These are not exactly tidbits, but I like the title.
In an unexpected denouement, discretion being the better part of valor, the House of Representative just voted to suspend the federal debt ceiling until March 15, 2015, according to the Hill. The Senate is expected to approve the measure tomorrow, and the threat of a government shutdown vanishes for a year or so.
The FEHBlog nearly fell off his chair yesterday when the Internal Revenue Service announced a further delay of the employer shared responsibility mandate. The employer shared responsibility / pay or play mandate is the part of the Affordable Care Act that applies to employers with 50 or more full time employees. Full time for purposes of this law is considered to average 30 rather than 37.5 or 40 hours per week. Such a large employer's failure to offer minimum essential coverage to at least 95% of its full time employees would subject the employer to a $2,000 per employee (over the first thirty) penalty. (Of course as with all things ACA there are more penalties but let's just stick with this one.) On July 3, 2013, the IRS delayed the effective date for this mandate from January 1, 2014, to January 1, 2015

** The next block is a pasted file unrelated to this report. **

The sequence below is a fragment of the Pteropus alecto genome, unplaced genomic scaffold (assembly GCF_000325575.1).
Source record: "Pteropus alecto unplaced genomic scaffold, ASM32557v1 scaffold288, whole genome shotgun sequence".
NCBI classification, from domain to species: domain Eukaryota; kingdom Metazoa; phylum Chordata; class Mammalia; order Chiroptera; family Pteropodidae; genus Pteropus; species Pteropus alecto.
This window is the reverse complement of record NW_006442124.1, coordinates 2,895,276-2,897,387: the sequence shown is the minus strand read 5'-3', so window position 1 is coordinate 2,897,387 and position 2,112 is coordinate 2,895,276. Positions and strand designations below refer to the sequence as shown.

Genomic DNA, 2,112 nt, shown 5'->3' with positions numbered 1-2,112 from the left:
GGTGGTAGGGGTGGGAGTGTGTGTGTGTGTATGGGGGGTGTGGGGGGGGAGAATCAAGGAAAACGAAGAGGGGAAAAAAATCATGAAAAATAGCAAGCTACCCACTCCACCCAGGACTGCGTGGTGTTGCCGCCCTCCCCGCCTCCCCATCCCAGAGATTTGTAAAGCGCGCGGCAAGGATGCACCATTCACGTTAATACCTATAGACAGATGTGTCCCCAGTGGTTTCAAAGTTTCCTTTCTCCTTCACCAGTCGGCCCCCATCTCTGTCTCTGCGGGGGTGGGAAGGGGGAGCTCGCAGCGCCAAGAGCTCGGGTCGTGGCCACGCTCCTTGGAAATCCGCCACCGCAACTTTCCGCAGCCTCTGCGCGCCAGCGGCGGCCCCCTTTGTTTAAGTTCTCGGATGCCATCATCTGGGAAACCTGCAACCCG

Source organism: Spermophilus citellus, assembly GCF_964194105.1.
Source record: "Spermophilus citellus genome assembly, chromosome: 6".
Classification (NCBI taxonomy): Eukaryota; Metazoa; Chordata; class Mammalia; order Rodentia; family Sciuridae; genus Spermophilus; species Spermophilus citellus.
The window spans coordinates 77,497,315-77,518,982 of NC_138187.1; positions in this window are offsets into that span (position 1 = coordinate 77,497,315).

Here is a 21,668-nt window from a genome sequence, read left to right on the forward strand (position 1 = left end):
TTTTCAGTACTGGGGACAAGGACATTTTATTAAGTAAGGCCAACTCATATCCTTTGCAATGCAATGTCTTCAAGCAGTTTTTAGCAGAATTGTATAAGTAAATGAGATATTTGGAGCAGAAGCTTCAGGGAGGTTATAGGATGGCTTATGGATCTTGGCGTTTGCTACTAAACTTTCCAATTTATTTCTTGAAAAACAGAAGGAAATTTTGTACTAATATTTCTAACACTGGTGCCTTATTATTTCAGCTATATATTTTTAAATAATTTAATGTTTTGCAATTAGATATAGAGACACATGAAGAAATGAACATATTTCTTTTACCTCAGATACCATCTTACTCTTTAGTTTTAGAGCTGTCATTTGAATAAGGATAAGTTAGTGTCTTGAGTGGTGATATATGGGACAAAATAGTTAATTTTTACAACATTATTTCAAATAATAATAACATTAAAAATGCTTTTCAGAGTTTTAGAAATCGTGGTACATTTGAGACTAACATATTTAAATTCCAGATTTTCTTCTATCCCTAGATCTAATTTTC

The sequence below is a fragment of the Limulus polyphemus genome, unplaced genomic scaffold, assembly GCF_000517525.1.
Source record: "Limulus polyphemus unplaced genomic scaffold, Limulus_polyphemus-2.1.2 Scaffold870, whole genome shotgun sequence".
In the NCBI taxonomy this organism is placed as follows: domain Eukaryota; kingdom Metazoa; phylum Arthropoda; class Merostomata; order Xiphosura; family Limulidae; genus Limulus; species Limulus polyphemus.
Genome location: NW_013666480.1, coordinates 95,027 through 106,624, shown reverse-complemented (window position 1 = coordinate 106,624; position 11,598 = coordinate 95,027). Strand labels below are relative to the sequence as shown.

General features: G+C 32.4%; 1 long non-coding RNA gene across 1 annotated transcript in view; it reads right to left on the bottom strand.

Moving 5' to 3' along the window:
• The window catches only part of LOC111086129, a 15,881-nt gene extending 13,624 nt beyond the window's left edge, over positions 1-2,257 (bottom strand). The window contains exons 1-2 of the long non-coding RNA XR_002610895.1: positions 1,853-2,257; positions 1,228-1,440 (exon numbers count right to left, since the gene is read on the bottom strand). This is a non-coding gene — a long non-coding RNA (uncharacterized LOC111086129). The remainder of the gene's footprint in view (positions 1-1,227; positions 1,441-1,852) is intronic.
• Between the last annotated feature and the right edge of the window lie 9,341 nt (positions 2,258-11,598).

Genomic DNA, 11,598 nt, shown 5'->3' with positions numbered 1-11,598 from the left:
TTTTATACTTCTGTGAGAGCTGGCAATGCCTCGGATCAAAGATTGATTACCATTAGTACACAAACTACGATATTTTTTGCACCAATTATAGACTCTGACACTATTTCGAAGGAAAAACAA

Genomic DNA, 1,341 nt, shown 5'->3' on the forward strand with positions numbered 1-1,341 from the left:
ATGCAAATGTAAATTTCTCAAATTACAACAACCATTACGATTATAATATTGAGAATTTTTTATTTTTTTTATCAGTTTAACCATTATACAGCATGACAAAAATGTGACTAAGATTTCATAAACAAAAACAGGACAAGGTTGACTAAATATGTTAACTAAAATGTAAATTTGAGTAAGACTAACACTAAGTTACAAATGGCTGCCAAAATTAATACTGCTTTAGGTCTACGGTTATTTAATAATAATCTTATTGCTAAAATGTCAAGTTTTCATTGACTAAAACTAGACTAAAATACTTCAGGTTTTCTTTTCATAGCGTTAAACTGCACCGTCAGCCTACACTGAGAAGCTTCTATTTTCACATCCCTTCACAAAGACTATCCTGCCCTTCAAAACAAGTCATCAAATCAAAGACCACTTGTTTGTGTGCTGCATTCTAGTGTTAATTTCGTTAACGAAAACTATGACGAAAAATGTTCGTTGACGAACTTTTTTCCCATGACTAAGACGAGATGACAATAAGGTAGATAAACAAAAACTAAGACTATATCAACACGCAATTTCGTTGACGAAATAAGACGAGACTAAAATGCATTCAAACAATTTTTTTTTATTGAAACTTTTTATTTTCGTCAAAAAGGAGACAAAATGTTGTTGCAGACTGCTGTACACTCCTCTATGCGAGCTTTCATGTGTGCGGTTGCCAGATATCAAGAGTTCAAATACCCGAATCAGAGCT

The FEHBlog had expected OPM to lead the way by expanding FEHBP coverage to federal and postal employees who work on average more than 30 hours per week but are not eligible for contributory FEHBP coverage for 2014, notwithstanding the delay. OPM evidently did not have the resources for this initiative as it was engaged in expanding the FEHBP to Indian tribal employers and adding multi-state plans to the health insurance exchanges. But the FEHBlog notes that OPM has undertaken efforts to so expand the FEHBP for 2015.
Now the IRS has said that employer with 100 or more full time employees do not have to comply with the full employer shared responsibility mandate until 2016 if they cover 70% of their full time workforce in 2015 (and then 95% in 2016). This mandate is hideously complicated by considerations of temporary and seasonal employees, etc. The bottom line here is that the IRS has allowed OPM a grace period of another year. We will have to wait and see whether or not OPM accepts the offer.
The IRS also extended another year's grace period to all employers with 50 more but less than 100 employees. Here is a link to the IRS's Qs & As on the final employer shared mandate rule and here's a link to the 227 page rule if like the FEHBlog you are a glutton for punishment.